Ayyyeee… What’s Goodie Everyone. So I got some tea and it involves a Minnesota Jail that is housing Former police cop Derek Chauvin is now under fire for discrimination.
Eight Black correctional officers at a Minnesota county jail say they were segregated from the area where Derek Chauvin, the former Minneapolis police officer charged in George Floyd’s death, was being held, and only white officers were allowed to guard or communicate with him, according to discrimination charges with the state.
In the complaints, filed late Friday with the state Department of Human Rights, the eight officers, whose names are redacted because of fears of retaliation, say they were on regular duty May 29 at the Ramsey County Adult Detention Center when Chauvin was taken into custody on murder charges. Chauvin is white and Floyd is black.
According to the complaints; a supervisor pulled all officers of color from their regular duties, and asked them to report to the third floor of the facility, away from the fifth floor, where Chauvin would be transported and held in a secluded cell. All were replaced by white officers.
An acting sergeant who is black and who had processed high profile inmates before while working for more than a decade at the jail, said in a written statement that he was in the middle of patting Chauvin down when he was interrupted and told to stop by Steve Lydon, the jail’s superintendent.
“The superintendent told me he did not want me participating,” the officer said, adding that white officers stepped in to replace him. He and other Black officers were also blocked from transporting Chauvin to his cell, the complaint said.
Word spread that all of the facility’s minority staff was being “segregated” on the third floor of the jail, prompting anger. One complainant described being “shocked” at seeing security camera footage of only minority officers on the third floor, rather than being positioned throughout the facility as they usually are. Another officer said he had been told that Lydon didn’t want any black officers around Chauvin, viewing them as a possible liability.
One of the complainants, an acting sergeant who is black and who had processed high profile inmates before while working for more than a decade at the jail, said in a written statement that he was in the middle of patting Chauvin down when he was interrupted and told to stop by Steve Lydon, the jail’s superintendent.
“I understood that the decision to segregate us had been made because we could not be trusted to carry out our work responsibilities professionally around the high profile inmate solely because of the color of our skin,” another longtime officer said. “I am not aware of a similar situation where white officers were segregated from an inmate.”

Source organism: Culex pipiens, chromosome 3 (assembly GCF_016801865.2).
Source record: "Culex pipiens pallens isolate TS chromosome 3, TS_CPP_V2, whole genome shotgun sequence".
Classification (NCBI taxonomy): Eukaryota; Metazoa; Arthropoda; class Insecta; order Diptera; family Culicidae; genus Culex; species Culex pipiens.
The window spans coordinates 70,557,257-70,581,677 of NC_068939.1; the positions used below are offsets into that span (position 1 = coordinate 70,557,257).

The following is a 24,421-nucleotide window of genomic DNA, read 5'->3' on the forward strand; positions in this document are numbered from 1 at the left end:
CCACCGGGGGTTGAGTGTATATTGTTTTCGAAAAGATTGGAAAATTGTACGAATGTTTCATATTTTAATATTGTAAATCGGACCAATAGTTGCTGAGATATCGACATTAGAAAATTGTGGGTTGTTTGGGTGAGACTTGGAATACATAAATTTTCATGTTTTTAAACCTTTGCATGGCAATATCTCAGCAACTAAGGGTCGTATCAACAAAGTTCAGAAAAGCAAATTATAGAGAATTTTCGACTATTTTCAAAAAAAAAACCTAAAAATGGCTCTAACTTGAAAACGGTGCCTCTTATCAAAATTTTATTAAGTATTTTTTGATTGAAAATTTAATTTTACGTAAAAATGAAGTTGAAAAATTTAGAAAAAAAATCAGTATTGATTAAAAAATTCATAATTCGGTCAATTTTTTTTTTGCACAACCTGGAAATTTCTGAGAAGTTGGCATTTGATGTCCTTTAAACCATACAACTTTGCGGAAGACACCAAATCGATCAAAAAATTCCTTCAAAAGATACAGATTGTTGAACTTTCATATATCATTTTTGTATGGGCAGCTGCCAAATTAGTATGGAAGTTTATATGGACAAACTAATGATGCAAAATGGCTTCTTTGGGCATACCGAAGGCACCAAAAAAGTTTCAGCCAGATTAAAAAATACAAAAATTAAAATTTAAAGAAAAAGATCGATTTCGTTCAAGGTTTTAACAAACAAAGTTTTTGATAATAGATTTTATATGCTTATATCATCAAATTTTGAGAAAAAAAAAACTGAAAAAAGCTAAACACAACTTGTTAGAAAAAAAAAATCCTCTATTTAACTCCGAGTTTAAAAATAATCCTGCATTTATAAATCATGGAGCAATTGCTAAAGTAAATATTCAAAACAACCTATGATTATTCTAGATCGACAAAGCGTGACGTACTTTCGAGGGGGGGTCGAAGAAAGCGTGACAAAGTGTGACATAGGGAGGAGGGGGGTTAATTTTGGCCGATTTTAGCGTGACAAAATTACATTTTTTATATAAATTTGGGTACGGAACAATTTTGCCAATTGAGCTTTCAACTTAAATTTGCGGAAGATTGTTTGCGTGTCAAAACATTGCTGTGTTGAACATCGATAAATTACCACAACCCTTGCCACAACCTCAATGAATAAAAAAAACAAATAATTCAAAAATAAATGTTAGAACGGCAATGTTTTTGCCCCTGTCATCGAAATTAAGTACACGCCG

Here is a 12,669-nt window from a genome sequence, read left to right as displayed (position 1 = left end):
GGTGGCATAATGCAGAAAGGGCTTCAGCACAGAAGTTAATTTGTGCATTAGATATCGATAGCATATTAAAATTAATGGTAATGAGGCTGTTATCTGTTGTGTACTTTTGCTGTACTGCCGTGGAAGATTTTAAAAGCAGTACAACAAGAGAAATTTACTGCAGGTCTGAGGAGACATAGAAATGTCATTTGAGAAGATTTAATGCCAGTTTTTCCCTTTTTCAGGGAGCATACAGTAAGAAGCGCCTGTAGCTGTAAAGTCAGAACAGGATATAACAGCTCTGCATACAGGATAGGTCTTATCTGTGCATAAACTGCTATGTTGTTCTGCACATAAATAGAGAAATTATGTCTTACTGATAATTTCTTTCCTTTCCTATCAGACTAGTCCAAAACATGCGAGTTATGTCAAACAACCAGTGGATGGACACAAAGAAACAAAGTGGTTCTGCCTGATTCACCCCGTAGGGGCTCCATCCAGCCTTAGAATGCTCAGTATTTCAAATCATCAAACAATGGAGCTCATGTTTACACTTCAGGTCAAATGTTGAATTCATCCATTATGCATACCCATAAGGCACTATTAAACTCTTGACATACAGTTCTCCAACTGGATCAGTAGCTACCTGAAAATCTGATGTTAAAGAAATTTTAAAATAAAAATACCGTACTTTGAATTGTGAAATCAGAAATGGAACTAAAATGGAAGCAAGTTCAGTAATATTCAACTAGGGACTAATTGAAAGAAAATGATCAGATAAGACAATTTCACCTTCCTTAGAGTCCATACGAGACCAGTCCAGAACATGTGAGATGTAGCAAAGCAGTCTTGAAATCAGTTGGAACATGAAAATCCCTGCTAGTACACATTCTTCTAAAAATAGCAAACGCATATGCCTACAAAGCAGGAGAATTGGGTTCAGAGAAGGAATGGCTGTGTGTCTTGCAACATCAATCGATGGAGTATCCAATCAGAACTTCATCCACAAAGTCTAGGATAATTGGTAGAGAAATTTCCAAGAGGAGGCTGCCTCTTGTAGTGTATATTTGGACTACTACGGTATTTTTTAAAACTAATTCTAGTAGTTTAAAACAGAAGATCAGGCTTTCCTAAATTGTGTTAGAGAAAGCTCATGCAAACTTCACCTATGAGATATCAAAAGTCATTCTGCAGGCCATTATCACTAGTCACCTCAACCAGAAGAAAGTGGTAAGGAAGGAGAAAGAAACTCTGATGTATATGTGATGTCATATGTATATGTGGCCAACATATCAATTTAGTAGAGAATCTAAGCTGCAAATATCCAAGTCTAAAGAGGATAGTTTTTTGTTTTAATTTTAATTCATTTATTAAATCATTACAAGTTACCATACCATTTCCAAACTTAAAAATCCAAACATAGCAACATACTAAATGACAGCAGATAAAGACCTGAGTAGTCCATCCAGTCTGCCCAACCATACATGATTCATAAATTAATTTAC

Bonnie Smith, a Minneapolis attorney representing the eight officers, called that “a new defense,” saying that her clients had never heard Lydon, who has since been demoted, express concerns about their mental health.
She also disputed Lydon’s claims that he had moved to reverse the policy of segregating black officers, noting that her clients said they had been reassigned to new shifts during the roughly 48 hours Chauvin spent at the jail before ultimately being transferred to the Oak Park Heights state prison, where he is being held on second degree murder charges for his role in Floyd’s May 25 death.
Speaking to reporters outside the Ramsey County jail on Sunday, Smith said her eight clients, whose tenure ranges from two years to 11 years on the job, have chosen to remain anonymous because they have already experienced retaliation for their complaints of racism. She said they had been denied shifts and overtime and were still feeling “humiliation and emotional stress” from an incident that had exposed deep racial tensions among staff members.
Smith said the decision to file a discrimination complaint came after county officials last week denied a Reuters report that black officers had been segregated from Chauvin. She said officials also had not responded to calls for Lydon to be disciplined or fired, and there has been no formal apology from the county.